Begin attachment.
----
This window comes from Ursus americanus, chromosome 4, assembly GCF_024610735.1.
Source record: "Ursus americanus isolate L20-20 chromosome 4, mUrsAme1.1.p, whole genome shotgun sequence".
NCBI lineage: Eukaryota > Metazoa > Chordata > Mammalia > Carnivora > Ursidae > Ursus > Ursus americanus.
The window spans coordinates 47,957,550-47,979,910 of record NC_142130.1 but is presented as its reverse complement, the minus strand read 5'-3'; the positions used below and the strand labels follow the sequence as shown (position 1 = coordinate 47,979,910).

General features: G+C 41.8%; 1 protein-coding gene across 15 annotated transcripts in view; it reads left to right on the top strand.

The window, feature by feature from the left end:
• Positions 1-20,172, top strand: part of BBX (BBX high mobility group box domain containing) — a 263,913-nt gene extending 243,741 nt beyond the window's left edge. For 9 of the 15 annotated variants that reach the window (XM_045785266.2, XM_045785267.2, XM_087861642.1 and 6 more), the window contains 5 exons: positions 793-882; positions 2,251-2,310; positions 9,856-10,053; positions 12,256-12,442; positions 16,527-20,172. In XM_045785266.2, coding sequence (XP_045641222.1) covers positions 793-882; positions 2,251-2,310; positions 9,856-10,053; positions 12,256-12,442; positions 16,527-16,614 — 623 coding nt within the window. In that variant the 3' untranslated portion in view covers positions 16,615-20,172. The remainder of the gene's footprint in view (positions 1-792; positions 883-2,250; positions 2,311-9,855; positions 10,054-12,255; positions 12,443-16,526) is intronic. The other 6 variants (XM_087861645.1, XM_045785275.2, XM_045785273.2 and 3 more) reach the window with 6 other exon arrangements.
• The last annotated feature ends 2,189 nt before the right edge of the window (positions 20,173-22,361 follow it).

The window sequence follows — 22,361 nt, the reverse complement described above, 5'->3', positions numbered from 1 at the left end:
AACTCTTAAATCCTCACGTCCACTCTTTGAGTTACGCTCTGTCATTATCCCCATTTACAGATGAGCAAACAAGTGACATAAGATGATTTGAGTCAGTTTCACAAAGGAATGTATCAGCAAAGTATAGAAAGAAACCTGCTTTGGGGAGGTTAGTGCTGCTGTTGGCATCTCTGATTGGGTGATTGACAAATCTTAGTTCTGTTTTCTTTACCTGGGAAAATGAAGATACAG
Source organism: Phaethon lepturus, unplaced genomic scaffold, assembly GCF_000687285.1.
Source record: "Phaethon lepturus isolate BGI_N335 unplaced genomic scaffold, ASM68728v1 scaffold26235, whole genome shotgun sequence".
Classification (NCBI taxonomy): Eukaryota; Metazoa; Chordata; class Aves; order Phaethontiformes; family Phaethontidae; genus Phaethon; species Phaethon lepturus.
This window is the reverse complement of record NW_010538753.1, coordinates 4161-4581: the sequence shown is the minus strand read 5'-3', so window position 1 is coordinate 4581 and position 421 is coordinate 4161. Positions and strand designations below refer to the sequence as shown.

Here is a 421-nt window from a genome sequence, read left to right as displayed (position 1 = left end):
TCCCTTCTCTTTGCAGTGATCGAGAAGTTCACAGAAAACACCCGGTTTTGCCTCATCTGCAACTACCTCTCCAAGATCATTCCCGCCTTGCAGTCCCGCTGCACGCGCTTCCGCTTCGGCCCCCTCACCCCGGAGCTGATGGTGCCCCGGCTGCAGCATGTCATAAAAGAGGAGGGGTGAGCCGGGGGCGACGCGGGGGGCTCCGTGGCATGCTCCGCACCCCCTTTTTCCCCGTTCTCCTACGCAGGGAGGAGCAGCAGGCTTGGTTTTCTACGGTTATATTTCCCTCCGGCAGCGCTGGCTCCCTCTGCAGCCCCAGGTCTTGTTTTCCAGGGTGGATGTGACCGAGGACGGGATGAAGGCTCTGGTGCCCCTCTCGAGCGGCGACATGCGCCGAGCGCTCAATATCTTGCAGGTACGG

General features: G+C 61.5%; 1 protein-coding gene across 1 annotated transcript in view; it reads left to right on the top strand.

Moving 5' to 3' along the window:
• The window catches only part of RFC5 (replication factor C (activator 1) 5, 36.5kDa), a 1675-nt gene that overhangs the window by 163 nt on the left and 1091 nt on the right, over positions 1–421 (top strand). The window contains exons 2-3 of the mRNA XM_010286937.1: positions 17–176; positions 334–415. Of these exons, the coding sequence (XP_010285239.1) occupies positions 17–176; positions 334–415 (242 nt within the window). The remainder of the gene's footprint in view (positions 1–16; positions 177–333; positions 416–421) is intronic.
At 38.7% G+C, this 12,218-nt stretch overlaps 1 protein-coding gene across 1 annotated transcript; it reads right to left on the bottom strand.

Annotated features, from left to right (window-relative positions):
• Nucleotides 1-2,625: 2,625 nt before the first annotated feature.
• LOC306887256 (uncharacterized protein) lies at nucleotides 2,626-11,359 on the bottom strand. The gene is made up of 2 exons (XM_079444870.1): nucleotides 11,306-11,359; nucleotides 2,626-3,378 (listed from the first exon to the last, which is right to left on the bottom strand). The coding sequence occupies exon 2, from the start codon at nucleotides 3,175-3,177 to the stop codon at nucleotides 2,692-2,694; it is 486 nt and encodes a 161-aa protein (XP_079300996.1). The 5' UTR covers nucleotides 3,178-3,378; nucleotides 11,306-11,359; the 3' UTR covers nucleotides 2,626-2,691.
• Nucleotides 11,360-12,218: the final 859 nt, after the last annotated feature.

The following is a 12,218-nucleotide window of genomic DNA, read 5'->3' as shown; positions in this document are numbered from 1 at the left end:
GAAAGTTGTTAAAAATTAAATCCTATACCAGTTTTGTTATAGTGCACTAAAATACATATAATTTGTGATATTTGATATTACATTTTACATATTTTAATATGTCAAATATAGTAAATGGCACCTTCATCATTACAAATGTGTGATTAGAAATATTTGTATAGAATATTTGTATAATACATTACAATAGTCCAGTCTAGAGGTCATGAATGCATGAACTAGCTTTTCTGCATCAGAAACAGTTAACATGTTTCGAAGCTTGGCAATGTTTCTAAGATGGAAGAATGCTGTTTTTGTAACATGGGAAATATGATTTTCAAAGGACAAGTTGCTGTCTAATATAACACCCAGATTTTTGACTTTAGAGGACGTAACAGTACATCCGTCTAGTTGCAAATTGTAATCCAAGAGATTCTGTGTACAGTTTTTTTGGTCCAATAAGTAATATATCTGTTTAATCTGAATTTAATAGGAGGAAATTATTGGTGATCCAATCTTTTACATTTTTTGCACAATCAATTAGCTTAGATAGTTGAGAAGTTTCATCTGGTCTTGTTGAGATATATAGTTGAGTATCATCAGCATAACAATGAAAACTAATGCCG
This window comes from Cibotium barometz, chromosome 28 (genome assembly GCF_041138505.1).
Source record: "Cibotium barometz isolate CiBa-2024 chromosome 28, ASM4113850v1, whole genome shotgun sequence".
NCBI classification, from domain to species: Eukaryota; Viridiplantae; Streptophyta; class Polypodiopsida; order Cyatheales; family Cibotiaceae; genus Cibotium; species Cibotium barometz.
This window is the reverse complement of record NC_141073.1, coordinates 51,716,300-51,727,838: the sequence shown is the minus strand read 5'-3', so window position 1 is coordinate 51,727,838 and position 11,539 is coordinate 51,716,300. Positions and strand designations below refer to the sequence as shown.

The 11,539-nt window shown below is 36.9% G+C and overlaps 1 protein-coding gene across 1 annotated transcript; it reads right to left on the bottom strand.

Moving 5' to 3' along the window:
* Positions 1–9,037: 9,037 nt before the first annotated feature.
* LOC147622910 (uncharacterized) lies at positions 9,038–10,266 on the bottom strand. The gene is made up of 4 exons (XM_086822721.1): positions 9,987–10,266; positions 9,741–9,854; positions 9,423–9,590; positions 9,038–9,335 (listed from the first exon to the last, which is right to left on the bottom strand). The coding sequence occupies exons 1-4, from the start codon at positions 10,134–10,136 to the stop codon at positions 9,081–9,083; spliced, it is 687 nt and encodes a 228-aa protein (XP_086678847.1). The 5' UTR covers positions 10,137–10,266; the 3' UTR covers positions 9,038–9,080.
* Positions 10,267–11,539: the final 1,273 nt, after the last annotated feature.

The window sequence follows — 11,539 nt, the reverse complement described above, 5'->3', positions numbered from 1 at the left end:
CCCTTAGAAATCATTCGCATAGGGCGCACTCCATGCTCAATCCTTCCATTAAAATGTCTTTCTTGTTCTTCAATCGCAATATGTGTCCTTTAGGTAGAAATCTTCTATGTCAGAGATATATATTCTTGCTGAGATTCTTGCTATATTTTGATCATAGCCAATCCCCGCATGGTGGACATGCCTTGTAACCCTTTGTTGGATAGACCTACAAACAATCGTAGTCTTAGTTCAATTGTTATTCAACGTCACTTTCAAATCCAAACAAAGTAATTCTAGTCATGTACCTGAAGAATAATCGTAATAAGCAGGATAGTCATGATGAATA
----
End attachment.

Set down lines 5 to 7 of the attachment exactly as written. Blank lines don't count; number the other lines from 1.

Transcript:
General features: G+C 41.8%; 1 protein-coding gene across 15 annotated transcripts in view; it reads left to right on the top strand.

The window, feature by feature from the left end:
• Positions 1-20,172, top strand: part of BBX (BBX high mobility group box domain containing) — a 263,913-nt gene extending 243,741 nt beyond the window's left edge. For 9 of the 15 annotated variants that reach the window (XM_045785266.2, XM_045785267.2, XM_087861642.1 and 6 more), the window contains 5 exons: positions 793-882; positions 2,251-2,310; positions 9,856-10,053; positions 12,256-12,442; positions 16,527-20,172. In XM_045785266.2, coding sequence (XP_045641222.1) covers positions 793-882; positions 2,251-2,310; positions 9,856-10,053; positions 12,256-12,442; positions 16,527-16,614 — 623 coding nt within the window. In that variant the 3' untranslated portion in view covers positions 16,615-20,172. The remainder of the gene's footprint in view (positions 1-792; positions 883-2,250; positions 2,311-9,855; positions 10,054-12,255; positions 12,443-16,526) is intronic. The other 6 variants (XM_087861645.1, XM_045785275.2, XM_045785273.2 and 3 more) reach the window with 6 other exon arrangements.